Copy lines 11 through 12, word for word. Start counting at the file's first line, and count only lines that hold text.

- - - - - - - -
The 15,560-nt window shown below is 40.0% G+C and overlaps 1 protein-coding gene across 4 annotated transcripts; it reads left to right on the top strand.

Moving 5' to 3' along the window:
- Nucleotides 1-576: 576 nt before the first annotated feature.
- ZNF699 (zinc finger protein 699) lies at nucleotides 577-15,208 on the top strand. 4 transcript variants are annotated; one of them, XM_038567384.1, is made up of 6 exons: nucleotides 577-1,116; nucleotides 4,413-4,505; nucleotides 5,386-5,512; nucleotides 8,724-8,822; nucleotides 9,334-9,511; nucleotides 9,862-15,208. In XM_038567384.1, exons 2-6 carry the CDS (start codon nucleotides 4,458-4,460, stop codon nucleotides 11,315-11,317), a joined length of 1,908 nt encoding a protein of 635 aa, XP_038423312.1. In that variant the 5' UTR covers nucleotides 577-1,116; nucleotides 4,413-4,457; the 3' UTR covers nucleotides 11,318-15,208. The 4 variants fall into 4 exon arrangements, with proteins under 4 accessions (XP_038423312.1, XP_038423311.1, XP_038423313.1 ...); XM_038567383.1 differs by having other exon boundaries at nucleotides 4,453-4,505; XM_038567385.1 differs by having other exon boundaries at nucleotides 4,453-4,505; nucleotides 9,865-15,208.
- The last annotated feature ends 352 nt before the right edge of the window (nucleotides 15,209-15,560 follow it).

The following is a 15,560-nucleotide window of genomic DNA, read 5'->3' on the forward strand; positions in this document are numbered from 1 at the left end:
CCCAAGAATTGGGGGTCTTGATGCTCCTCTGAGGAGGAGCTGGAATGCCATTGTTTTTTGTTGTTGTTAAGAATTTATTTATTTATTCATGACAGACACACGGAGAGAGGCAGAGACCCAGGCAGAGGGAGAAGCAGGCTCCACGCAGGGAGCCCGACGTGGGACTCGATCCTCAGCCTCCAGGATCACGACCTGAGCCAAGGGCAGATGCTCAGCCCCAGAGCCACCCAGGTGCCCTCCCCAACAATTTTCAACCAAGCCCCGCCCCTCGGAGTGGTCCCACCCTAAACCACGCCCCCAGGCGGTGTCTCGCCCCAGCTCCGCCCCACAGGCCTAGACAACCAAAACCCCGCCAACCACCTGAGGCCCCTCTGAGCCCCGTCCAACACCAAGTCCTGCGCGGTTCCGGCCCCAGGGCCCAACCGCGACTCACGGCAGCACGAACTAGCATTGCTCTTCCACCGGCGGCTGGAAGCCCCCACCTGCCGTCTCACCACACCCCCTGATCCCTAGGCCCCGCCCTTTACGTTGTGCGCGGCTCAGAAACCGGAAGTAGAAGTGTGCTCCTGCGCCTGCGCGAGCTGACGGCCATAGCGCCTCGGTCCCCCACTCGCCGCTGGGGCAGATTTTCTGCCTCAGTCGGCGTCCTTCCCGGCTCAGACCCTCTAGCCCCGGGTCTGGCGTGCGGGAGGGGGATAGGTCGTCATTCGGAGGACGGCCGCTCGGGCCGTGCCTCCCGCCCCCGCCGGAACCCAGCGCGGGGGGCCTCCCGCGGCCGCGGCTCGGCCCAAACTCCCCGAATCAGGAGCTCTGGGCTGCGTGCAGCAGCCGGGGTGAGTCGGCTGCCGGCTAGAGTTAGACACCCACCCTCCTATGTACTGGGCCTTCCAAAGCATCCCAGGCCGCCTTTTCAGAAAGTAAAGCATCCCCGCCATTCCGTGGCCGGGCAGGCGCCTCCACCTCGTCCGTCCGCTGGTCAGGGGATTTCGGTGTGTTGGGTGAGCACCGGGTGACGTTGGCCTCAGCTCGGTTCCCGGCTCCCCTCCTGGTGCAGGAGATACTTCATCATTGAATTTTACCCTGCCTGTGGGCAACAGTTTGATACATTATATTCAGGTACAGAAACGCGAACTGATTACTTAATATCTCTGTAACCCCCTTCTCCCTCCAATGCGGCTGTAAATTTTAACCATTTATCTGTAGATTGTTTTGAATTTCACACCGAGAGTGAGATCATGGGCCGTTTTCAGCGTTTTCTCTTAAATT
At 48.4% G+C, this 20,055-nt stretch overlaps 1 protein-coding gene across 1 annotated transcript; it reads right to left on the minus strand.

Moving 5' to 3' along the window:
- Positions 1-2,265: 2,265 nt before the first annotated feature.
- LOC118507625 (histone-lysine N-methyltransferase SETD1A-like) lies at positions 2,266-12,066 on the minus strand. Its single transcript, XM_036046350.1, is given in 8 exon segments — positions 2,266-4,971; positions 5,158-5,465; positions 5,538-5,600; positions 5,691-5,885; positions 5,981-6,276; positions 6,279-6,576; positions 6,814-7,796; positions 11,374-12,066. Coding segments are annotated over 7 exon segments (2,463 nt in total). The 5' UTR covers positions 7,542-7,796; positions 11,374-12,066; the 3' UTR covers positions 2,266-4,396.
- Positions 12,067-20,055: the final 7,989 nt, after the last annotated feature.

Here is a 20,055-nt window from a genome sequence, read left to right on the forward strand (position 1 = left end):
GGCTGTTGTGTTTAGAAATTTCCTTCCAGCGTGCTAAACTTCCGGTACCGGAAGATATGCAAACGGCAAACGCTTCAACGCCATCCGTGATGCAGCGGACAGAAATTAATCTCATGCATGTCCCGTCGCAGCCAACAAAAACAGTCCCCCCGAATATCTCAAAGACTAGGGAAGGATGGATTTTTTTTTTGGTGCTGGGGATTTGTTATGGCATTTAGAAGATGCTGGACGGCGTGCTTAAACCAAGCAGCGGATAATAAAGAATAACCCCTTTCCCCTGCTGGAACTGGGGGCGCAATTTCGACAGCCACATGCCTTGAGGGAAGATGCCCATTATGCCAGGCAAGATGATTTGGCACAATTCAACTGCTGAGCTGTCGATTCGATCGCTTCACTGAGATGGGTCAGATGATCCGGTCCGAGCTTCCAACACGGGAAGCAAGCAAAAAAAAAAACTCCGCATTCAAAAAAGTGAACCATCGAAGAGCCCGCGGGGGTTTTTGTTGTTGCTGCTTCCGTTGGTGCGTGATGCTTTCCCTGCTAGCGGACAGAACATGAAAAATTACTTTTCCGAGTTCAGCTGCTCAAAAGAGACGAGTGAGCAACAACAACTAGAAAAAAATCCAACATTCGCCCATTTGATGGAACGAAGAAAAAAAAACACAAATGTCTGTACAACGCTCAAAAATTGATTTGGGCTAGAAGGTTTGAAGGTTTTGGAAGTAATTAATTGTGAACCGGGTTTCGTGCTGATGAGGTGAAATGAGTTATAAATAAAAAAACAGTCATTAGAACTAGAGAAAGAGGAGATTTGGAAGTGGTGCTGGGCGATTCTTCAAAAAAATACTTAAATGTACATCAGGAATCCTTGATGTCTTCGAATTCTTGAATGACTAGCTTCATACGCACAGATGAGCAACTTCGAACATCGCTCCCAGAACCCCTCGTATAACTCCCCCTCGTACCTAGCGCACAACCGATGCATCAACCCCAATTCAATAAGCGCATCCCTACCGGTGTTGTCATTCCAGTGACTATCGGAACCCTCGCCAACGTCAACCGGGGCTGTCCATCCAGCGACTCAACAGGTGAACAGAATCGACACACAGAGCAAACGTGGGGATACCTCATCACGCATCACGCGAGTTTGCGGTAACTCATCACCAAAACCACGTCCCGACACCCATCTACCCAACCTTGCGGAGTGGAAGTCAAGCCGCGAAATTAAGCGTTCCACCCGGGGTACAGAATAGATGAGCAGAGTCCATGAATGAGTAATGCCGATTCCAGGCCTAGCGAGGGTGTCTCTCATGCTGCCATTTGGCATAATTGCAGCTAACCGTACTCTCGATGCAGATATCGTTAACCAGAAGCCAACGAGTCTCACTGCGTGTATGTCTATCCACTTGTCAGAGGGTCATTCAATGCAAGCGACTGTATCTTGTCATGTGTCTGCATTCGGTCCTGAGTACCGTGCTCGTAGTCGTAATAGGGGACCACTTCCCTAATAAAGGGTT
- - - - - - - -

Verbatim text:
- LOC118507625 (histone-lysine N-methyltransferase SETD1A-like) lies at positions 2,266-12,066 on the minus strand. Its single transcript, XM_036046350.1, is given in 8 exon segments — positions 2,266-4,971; positions 5,158-5,465; positions 5,538-5,600; positions 5,691-5,885; positions 5,981-6,276; positions 6,279-6,576; positions 6,814-7,796; positions 11,374-12,066. Coding segments are annotated over 7 exon segments (2,463 nt in total). The 5' UTR covers positions 7,542-7,796; positions 11,374-12,066; the 3' UTR covers positions 2,266-4,396.
- Positions 12,067-20,055: the final 7,989 nt, after the last annotated feature.